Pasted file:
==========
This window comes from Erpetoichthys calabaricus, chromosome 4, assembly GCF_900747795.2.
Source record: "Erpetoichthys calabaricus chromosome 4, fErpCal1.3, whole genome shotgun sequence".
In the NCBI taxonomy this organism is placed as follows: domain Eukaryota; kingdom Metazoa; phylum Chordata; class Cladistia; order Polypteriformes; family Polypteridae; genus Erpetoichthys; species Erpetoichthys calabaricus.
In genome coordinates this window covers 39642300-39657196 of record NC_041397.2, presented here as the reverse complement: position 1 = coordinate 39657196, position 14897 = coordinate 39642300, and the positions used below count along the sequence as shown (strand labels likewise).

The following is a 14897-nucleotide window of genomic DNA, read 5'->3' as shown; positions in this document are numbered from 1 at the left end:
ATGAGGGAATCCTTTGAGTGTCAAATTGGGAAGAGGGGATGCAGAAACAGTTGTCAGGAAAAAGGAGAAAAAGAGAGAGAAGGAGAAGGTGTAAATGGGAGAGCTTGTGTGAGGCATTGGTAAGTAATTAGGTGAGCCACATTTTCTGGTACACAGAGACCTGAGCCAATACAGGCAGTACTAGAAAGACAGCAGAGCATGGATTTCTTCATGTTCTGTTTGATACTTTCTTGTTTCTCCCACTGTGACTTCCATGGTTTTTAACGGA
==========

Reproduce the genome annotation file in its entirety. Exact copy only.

This window comes from Erpetoichthys calabaricus, chromosome 4, assembly GCF_900747795.2.
Source record: "Erpetoichthys calabaricus chromosome 4, fErpCal1.3, whole genome shotgun sequence".
In the NCBI taxonomy this organism is placed as follows: domain Eukaryota; kingdom Metazoa; phylum Chordata; class Cladistia; order Polypteriformes; family Polypteridae; genus Erpetoichthys; species Erpetoichthys calabaricus.
In genome coordinates this window covers 39642300-39657196 of record NC_041397.2, presented here as the reverse complement: position 1 = coordinate 39657196, position 14897 = coordinate 39642300, and the positions used below count along the sequence as shown (strand labels likewise).

The following is a 14897-nucleotide window of genomic DNA, read 5'->3' as shown; positions in this document are numbered from 1 at the left end:
ATGAGGGAATCCTTTGAGTGTCAAATTGGGAAGAGGGGATGCAGAAACAGTTGTCAGGAAAAAGGAGAAAAAGAGAGAGAAGGAGAAGGTGTAAATGGGAGAGCTTGTGTGAGGCATTGGTAAGTAATTAGGTGAGCCACATTTTCTGGTACACAGAGACCTGAGCCAATACAGGCAGTACTAGAAAGACAGCAGAGCATGGATTTCTTCATGTTCTGTTTGATACTTTCTTGTTTCTCCCACTGTGACTTCCATGGTTTTTAACGGA